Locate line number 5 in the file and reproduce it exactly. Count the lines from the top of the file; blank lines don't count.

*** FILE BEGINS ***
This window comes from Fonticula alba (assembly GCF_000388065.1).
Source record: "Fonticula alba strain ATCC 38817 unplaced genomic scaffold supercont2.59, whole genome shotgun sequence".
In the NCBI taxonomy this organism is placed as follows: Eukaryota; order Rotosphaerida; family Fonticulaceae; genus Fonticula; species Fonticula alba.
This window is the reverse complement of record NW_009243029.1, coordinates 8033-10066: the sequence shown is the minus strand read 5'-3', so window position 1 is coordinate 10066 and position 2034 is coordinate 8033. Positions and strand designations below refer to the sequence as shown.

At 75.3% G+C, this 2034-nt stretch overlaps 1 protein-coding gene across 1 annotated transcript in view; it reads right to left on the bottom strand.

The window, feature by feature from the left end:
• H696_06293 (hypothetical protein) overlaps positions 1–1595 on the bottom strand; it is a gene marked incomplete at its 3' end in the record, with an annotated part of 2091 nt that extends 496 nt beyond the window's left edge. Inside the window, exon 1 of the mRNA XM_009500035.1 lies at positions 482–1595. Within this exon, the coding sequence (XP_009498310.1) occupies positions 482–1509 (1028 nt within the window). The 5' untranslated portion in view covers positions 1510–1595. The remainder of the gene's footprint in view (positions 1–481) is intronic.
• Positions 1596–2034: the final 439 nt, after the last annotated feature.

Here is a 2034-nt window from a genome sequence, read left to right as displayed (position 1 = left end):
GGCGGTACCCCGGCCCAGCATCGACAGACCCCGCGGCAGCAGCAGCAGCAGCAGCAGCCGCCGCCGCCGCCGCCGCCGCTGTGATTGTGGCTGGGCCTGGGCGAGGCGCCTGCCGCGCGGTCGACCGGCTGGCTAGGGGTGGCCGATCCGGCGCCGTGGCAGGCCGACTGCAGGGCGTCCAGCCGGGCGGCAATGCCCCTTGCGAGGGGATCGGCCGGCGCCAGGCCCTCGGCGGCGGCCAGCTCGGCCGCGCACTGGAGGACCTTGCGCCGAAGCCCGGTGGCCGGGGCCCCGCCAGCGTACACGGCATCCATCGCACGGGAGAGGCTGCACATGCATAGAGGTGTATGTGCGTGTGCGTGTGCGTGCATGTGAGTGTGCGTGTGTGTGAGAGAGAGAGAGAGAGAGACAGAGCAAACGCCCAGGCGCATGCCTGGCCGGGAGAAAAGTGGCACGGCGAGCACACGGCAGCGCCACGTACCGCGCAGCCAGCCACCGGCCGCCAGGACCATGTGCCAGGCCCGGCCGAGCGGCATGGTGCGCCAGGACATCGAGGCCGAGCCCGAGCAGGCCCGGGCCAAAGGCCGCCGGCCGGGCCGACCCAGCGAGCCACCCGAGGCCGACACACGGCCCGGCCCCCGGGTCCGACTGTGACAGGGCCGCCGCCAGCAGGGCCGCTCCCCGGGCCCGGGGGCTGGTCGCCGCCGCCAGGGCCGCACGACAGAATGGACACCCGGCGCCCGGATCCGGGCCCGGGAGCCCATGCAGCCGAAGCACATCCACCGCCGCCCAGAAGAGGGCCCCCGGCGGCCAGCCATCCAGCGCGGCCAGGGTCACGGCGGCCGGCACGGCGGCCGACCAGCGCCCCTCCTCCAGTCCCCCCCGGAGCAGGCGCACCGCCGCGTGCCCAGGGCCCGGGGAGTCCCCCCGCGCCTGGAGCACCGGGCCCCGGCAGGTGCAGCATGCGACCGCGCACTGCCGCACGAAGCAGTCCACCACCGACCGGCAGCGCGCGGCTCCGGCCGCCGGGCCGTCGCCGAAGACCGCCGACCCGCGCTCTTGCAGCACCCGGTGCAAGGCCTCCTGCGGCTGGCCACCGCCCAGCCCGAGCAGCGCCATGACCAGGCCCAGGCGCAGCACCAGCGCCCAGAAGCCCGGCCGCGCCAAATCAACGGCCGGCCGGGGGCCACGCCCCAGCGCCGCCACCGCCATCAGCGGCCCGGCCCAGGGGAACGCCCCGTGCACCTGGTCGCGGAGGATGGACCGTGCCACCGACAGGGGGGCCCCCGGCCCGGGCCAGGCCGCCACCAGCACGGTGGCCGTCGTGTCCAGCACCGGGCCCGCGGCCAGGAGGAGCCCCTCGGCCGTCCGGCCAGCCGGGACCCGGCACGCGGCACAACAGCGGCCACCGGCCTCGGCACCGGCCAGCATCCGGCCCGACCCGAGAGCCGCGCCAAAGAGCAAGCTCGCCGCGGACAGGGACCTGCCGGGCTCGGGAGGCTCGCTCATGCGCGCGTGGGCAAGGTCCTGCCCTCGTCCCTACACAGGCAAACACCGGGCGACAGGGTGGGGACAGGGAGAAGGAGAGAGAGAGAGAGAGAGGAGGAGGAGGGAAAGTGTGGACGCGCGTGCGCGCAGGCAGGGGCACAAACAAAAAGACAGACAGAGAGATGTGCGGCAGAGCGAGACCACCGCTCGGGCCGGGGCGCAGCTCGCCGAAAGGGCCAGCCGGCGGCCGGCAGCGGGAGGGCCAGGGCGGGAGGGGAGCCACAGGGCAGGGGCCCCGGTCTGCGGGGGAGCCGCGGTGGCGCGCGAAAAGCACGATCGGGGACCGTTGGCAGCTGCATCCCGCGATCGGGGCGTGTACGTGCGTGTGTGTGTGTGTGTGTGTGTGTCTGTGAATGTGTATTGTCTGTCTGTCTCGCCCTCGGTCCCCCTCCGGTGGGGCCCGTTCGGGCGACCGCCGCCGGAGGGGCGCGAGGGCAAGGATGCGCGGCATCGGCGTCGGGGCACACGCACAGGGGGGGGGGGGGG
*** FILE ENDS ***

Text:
At 75.3% G+C, this 2034-nt stretch overlaps 1 protein-coding gene across 1 annotated transcript in view; it reads right to left on the bottom strand.